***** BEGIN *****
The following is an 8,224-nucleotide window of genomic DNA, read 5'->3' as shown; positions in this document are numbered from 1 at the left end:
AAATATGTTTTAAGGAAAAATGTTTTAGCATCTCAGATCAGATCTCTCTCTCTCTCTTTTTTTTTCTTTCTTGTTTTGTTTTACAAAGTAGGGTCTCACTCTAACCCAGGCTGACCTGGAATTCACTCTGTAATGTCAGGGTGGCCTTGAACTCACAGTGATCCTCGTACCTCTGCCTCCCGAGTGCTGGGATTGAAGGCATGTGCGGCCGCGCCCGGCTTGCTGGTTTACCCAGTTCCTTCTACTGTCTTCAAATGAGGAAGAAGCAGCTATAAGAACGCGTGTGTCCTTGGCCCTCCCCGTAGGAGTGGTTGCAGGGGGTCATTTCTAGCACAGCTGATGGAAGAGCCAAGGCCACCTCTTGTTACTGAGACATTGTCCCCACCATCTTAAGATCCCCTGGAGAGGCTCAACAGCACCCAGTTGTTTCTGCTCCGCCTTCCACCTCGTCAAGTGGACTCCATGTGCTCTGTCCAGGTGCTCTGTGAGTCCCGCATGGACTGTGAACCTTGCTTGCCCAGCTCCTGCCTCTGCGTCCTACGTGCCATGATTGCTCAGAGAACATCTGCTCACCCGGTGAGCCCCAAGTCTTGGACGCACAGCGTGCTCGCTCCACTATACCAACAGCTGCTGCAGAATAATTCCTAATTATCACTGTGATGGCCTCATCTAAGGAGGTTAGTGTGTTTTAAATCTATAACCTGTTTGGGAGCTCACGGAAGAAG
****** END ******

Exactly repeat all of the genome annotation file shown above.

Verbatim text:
The following is an 8,224-nucleotide window of genomic DNA, read 5'->3' as shown; positions in this document are numbered from 1 at the left end:
AAATATGTTTTAAGGAAAAATGTTTTAGCATCTCAGATCAGATCTCTCTCTCTCTCTTTTTTTTTCTTTCTTGTTTTGTTTTACAAAGTAGGGTCTCACTCTAACCCAGGCTGACCTGGAATTCACTCTGTAATGTCAGGGTGGCCTTGAACTCACAGTGATCCTCGTACCTCTGCCTCCCGAGTGCTGGGATTGAAGGCATGTGCGGCCGCGCCCGGCTTGCTGGTTTACCCAGTTCCTTCTACTGTCTTCAAATGAGGAAGAAGCAGCTATAAGAACGCGTGTGTCCTTGGCCCTCCCCGTAGGAGTGGTTGCAGGGGGTCATTTCTAGCACAGCTGATGGAAGAGCCAAGGCCACCTCTTGTTACTGAGACATTGTCCCCACCATCTTAAGATCCCCTGGAGAGGCTCAACAGCACCCAGTTGTTTCTGCTCCGCCTTCCACCTCGTCAAGTGGACTCCATGTGCTCTGTCCAGGTGCTCTGTGAGTCCCGCATGGACTGTGAACCTTGCTTGCCCAGCTCCTGCCTCTGCGTCCTACGTGCCATGATTGCTCAGAGAACATCTGCTCACCCGGTGAGCCCCAAGTCTTGGACGCACAGCGTGCTCGCTCCACTATACCAACAGCTGCTGCAGAATAATTCCTAATTATCACTGTGATGGCCTCATCTAAGGAGGTTAGTGTGTTTTAAATCTATAACCTGTTTGGGAGCTCACGGAAGAAG